9 of the best Tim Commerford basslines

Tim performing at the Voodoo Music Experience festival in New Orleans, Louisiana
Tim performing at the Voodoo Music Experience festival in New Orleans, Louisiana (Image credit: David Atlas / Retna / Corbis)

BASS EXPO 2014: Tim Commerford is the tattooed bedrock of Rage Against The Machine's hugely powerful instrumental trio.

From Killing In The Name to Wake Up, the vegan four-stringer supplies the audio beef in the band's biggest tunes, forging a powerful link between Brad Wilk's thunderous drumming and Tom Morello's guitar manipulation. For your audio pleasure, we've picked out nine of his finest bass moments…

Killing In The Name

The off-kilter riff that opens the track shouldn't work but it really does. Then Tim Commerford digs into the verse groove replete with cheeky runs up the fretboard.

Take The Power Back

Slap bass was never a huge part of the Rage sound, but Timmy C sets the groove from the start, slapping and popping his way through the tasty lead riff.

Bullet In The Head

Surely one of the most satisfying basslines to play of all time? Three simple notes that open a monster track. And let's not forget the bulldozing riffs that brings this banger home, too.


Yes Tom Morello is a guitar pioneer, but the monster riffs punctuating every exhilarating second of this relentless track wouldn't sound nearly as huge if they weren't locked in with Timmy C's bass.

No Shelter

A lesser-known track that featured on the Godzilla soundtrack. Timmy is firmly in the spotlight on this belter, notably the rapidfire fingerpicked run that builds to a frenzy as the track ends.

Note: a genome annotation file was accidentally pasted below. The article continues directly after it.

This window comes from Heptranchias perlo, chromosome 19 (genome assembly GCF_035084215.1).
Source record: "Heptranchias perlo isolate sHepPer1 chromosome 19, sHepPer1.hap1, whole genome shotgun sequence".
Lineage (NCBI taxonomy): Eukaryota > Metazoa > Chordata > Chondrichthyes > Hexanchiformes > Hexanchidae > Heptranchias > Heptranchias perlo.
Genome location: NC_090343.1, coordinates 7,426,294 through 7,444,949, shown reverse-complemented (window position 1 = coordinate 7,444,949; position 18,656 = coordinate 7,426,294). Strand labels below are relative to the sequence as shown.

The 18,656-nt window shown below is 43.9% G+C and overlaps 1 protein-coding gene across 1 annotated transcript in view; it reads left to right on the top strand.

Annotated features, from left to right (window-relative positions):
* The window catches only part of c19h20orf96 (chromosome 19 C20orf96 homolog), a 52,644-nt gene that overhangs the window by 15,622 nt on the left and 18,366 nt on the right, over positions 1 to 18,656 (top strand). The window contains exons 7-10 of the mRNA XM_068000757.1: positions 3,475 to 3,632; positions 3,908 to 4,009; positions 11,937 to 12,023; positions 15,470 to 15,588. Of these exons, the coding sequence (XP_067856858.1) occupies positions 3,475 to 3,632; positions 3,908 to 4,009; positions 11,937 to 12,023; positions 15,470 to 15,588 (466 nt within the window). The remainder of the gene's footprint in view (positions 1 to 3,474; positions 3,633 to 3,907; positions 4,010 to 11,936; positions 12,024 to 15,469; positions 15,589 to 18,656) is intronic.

Without A Face

The closest Rage ever got to straight hip-hop. Stripped back verses are sinister in their darkness before Timmy's Jazz bass lends a head crushing muscle to the closing two-note riff.

Calm Like A Bomb

Unexpectedly slipped into gear by a cheeky Commerford bass solo. He then holds it down in style through the verses as Morello meanders off on another squeal fest. 

How I Could Just Kill A Man

How do you make a hip-hop classic into a rock destroyer? Give it to Rage Against The Machine and have Timmy C slather it with groove. Textbook.


By the third album, Commerford and Morello were virtually telepathic in their note choices, instinctively matching heavily effected guitar with soaring basslines to make this an album highlight.

Chris Barnes

I'm MusicRadar's eCommerce Editor. In addition to testing the latest music gear, with a particular focus on electronic drums, it's my job to manage the 300+ buyer's guides on MusicRadar and help musicians find the right gear for them at the best prices. I dabble with guitar, but my main instrument is the drums, which I have been playing for 24 years. I've been a part of the music gear industry for 20 years, including 7 years as Editor of the UK's best-selling drum magazine Rhythm, and 5 years as a freelance music writer, during which time I worked with the world's biggest instrument brands including Roland, Boss, Laney and Natal.